How many houses can you afford? First-time buyers need a budget
Alexandra Lashner of Bensalem, Pa., Became frustrated after trying to buy a home this year and decided to postpone home ownership.
Source: Alexandra Lashner
Alexandra Lashner and her husband were delighted to buy their first home earlier this year.
They saved enough for a 20% down payment and had no debt. Yet they still couldn’t find a home, even after increasing their budget from $ 250,000 to $ 300,000.
“A lot of homes have become out of reach,” said Lashner, who is 27 and lives in Bensalem, Pennsylvania.
“Houses that we could afford a year or two ago are now completely out of the question. “
The tight supply of housing in the market has pushed up prices. In August, the median price of an existing home was $ 356,700, a 14.9% increase from August 2020, according to the National Association of Realtors.
This has left many first-time homebuyers on the sidelines. In August, they accounted for only 29% of all sales. Historically, they represent 40% of all buyers.
To get into a house, some buyers blow up their budget. In 2021, 28% bought homes above their initial estimate, according to Zillow.
However, budgeting is very important before you decide to buy a home. Here’s what you need to know.
Calculate your monthly payments
Just because you get approved for a certain mortgage amount doesn’t mean you should be spending that much.
First, take a look at your monthly expenses, such as car loans, phones, and child care. Then figure out what you can afford to spend each month on a mortgage payment and make a decision from there, said financial advisor Jacqueline Cooper, founder, president and CEO of Financial Education Associates in Dorchester, Massachusetts. .
Remember that you will also be paying property taxes to your local government, which is based on the estimated value of your property and your city’s tax rate. On top of that, you’ll have to pay for home insurance, which costs typical homeowners just under $ 1,000 per year.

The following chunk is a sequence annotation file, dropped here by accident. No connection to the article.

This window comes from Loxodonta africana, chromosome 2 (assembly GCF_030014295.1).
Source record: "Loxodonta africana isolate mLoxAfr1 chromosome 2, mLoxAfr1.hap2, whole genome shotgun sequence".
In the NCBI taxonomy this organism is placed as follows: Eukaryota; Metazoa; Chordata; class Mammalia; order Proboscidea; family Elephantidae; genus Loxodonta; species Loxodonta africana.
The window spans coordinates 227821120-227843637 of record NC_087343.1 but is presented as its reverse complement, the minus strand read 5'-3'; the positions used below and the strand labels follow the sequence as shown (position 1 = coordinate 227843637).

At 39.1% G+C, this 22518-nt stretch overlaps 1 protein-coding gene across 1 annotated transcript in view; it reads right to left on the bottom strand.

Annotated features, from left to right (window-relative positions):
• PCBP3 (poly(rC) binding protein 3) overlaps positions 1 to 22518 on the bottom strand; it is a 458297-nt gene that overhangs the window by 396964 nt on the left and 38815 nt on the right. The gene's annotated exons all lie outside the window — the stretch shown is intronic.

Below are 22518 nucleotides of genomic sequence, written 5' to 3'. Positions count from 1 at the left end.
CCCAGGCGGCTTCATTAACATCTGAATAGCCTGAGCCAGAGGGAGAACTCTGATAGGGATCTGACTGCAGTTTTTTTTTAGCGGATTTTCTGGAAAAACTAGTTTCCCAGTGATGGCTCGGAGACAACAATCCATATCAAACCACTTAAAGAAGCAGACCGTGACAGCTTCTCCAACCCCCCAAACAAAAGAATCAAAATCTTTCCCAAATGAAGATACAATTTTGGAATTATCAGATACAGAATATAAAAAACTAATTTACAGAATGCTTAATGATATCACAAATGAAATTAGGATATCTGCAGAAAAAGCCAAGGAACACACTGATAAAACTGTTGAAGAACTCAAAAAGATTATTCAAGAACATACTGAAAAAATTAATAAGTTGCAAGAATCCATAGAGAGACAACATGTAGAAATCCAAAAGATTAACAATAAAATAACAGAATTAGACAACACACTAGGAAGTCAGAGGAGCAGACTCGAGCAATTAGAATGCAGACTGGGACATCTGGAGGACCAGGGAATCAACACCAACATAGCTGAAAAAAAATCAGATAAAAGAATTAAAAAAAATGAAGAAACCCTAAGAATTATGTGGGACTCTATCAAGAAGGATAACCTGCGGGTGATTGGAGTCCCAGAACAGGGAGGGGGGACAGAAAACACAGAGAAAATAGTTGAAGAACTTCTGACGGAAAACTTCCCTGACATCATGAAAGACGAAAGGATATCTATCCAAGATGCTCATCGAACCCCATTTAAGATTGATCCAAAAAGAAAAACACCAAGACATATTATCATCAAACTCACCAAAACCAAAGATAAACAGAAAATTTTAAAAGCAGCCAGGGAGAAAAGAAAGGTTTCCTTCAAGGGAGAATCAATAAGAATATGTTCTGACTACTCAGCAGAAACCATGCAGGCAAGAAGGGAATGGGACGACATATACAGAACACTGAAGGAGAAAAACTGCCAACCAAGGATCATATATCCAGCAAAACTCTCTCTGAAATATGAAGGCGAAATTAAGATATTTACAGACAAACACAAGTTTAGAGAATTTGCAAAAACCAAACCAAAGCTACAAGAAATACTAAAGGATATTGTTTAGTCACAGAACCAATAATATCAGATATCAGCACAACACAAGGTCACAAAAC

You can also look to make cuts in other areas of your budget to allow yourself a higher payout, as well as look for locations that may be cheaper. As people decide not to return to the office five days a week, they move further and further away, said Jessica Lautz, vice president of demographics and behavioral insights at the National Association of Realtors.
“Young buyers are moving to smaller towns and suburbs,” she said.
Account for other expenses
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Save at least a few months of mortgage payments before buying a home, suggests Cooper. This way you are protected in the event of your income disruption.
Also, have money in reserve for the unexpected.
“Something can break once you’re in the house or you can decorate it or change the finishes of the house,” Lautz said.
There are also regular costs for home ownership, such as a potential homeowner’s association fee or lawn equipment to maintain the property, as well as utilities such as heating and hot water. .
There are a number of costs involved in the home buying process, included in what are commonly referred to as closing costs.
They include application fees, a bank appraisal of the value of the house, attorney fees, escrow fees, home insurance, title insurance, a credit report, loan origination fees, transfer taxes, title search fees and registration fees.
It is between 2% and 5% of the price of the house and is due when you close the house.
Don’t give up on home inspection
In this competitive market, some buyers are forgoing home inspections, which cover items such as the electrical system, roof, and the condition of plumbing, heating and air conditioning systems.
About 23% of buyers bypassed inspections in August, according to the National Association of Realtors.
“It’s the biggest budget for me,” Cooper said. “There are things that we don’t notice and we don’t have the experience to determine whether this is the right thing or not.”